You can think of crimes as a sort of pyramid: At the top, there are a relatively small number of actions that we can all clearly agree merit the severest sanction, if proven. And then, as you slide down the walls of the pyramid, a growing number of cases that are less and less bad. At the base of the pyramid is a gray area where reasonable people can disagree about whether the evidence is strong, or the behavior alleged merits any sanction.

What happens if we try to apply the sanctions that are clearly merited for the guys at the top to the guys in the middle? What happens if we try to move the line down until it encompasses more and more of the guys at the bottom? Read the rest of this entry »


Kansas Democrat Andrea Ramsey Drops Out of Race After Sexual Harassment Allegation

Deciding to run for Congress was an ‘intensely personal decision’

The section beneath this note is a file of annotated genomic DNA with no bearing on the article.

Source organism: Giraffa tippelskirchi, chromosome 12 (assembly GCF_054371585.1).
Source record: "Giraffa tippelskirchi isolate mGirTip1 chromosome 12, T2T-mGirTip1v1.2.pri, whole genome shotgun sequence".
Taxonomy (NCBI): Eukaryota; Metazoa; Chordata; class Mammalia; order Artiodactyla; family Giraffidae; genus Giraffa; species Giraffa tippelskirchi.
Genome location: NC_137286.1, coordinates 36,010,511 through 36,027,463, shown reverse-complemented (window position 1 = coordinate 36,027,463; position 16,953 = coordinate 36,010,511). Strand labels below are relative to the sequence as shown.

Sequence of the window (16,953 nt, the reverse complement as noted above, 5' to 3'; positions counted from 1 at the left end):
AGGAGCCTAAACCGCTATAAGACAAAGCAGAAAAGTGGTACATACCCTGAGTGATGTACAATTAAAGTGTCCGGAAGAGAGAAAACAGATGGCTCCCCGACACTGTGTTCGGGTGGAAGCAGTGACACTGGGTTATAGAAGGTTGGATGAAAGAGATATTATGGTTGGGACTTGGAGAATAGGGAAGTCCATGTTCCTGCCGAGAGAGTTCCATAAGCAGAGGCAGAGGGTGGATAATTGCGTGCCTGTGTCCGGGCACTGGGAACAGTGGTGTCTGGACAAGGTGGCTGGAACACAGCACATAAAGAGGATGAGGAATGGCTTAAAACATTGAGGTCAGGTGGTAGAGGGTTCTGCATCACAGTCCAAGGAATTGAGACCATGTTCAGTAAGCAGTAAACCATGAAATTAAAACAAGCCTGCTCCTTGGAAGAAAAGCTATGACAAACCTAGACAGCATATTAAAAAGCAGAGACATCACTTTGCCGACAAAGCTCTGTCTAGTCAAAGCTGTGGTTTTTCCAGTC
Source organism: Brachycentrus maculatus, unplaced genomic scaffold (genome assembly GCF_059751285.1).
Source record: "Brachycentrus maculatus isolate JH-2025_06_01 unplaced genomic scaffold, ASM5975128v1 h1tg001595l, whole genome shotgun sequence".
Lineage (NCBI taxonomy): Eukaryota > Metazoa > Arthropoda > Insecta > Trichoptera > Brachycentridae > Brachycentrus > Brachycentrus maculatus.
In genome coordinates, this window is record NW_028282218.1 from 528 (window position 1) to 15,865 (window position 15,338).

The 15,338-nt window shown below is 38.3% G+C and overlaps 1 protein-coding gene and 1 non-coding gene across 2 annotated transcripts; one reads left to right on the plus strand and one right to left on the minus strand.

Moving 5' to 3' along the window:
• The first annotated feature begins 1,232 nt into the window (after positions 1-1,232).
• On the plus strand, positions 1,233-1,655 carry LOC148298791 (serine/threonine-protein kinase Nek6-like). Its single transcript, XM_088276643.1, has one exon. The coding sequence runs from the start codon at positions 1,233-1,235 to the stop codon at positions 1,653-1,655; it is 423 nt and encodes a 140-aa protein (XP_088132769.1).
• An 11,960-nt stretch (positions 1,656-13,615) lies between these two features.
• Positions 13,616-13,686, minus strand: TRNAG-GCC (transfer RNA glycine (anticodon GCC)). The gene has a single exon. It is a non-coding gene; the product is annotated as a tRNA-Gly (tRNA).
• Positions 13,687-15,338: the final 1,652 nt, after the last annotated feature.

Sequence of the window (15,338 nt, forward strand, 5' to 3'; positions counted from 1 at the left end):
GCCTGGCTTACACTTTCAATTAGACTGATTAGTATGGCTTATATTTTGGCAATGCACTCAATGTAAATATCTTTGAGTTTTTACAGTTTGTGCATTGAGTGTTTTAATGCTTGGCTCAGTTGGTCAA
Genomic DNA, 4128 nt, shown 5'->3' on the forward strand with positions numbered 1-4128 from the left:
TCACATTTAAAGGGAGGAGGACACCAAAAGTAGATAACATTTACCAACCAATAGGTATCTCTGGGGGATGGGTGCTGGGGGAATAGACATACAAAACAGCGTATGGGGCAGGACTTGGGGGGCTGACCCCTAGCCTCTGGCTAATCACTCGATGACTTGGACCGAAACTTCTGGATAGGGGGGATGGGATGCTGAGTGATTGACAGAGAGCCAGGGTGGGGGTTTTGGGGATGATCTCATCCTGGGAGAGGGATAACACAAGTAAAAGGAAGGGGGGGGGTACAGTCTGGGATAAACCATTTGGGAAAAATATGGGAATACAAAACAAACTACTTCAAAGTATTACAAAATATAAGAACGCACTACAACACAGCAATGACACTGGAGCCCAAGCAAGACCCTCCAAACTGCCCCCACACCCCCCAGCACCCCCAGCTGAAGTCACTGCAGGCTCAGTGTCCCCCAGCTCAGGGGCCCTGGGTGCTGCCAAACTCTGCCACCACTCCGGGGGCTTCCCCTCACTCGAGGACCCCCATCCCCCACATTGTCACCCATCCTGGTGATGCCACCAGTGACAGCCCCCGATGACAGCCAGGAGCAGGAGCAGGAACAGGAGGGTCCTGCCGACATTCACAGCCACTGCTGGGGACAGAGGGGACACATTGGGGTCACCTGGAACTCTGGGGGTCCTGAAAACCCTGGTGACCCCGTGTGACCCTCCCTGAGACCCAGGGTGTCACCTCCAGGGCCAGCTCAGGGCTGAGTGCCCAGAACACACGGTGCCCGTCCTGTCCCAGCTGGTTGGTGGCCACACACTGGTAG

Lindsay Wise And Bryan Lowry report: Andrea Ramsey, a Leawood Democrat, decided to run for Congress after joining neighbors at a protest outside U.S. Rep. Kevin Yoder’s Overland Park office the day Yoder cast a key vote to repeal the Affordable Care Act.

Andrea Ramsey, a Democratic candidate for Congress, will drop out of the race after the Kansas City Star asked her about accusations in a 2005 lawsuit that she sexually harassed and retaliated against a male subordinate who said he had rejected her advances.

Multiple sources with knowledge of the case told The Star that the man reached a settlement with LabOne, the company where Ramsey was executive vice president of human resources. Court documents show that the man, Gary Funkhouser, and LabOne agreed to dismiss the case permanently after mediation in 2006.

Ramsey, a 56-year-old retired business executive from Leawood, was one of the Democratic candidates vying to challenge Republican Rep. Kevin Yoder in 2018 in Kansas’ 3rd District.